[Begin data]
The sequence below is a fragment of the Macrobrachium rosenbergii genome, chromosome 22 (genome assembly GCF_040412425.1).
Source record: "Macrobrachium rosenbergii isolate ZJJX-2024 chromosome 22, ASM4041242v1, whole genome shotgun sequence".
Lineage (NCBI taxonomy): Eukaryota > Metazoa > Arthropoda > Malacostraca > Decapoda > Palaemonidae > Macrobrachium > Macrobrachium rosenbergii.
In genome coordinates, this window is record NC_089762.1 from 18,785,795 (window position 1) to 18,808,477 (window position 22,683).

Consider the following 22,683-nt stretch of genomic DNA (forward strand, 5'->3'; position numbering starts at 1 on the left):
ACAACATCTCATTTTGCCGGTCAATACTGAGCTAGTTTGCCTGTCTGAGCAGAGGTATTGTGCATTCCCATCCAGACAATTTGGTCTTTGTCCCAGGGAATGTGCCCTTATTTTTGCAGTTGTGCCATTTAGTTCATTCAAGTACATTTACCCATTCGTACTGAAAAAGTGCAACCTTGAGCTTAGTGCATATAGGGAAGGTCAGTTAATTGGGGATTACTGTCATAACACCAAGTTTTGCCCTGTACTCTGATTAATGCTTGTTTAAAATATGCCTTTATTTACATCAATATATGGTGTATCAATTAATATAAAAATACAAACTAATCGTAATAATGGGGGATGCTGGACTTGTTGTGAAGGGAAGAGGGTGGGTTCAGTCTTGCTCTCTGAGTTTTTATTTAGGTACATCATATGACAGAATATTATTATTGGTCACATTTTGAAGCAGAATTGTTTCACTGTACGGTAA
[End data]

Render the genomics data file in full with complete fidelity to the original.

The sequence below is a fragment of the Macrobrachium rosenbergii genome, chromosome 22 (genome assembly GCF_040412425.1).
Source record: "Macrobrachium rosenbergii isolate ZJJX-2024 chromosome 22, ASM4041242v1, whole genome shotgun sequence".
Lineage (NCBI taxonomy): Eukaryota > Metazoa > Arthropoda > Malacostraca > Decapoda > Palaemonidae > Macrobrachium > Macrobrachium rosenbergii.
In genome coordinates, this window is record NC_089762.1 from 18,785,795 (window position 1) to 18,808,477 (window position 22,683).

Consider the following 22,683-nt stretch of genomic DNA (forward strand, 5'->3'; position numbering starts at 1 on the left):
ACAACATCTCATTTTGCCGGTCAATACTGAGCTAGTTTGCCTGTCTGAGCAGAGGTATTGTGCATTCCCATCCAGACAATTTGGTCTTTGTCCCAGGGAATGTGCCCTTATTTTTGCAGTTGTGCCATTTAGTTCATTCAAGTACATTTACCCATTCGTACTGAAAAAGTGCAACCTTGAGCTTAGTGCATATAGGGAAGGTCAGTTAATTGGGGATTACTGTCATAACACCAAGTTTTGCCCTGTACTCTGATTAATGCTTGTTTAAAATATGCCTTTATTTACATCAATATATGGTGTATCAATTAATATAAAAATACAAACTAATCGTAATAATGGGGGATGCTGGACTTGTTGTGAAGGGAAGAGGGTGGGTTCAGTCTTGCTCTCTGAGTTTTTATTTAGGTACATCATATGACAGAATATTATTATTGGTCACATTTTGAAGCAGAATTGTTTCACTGTACGGTAA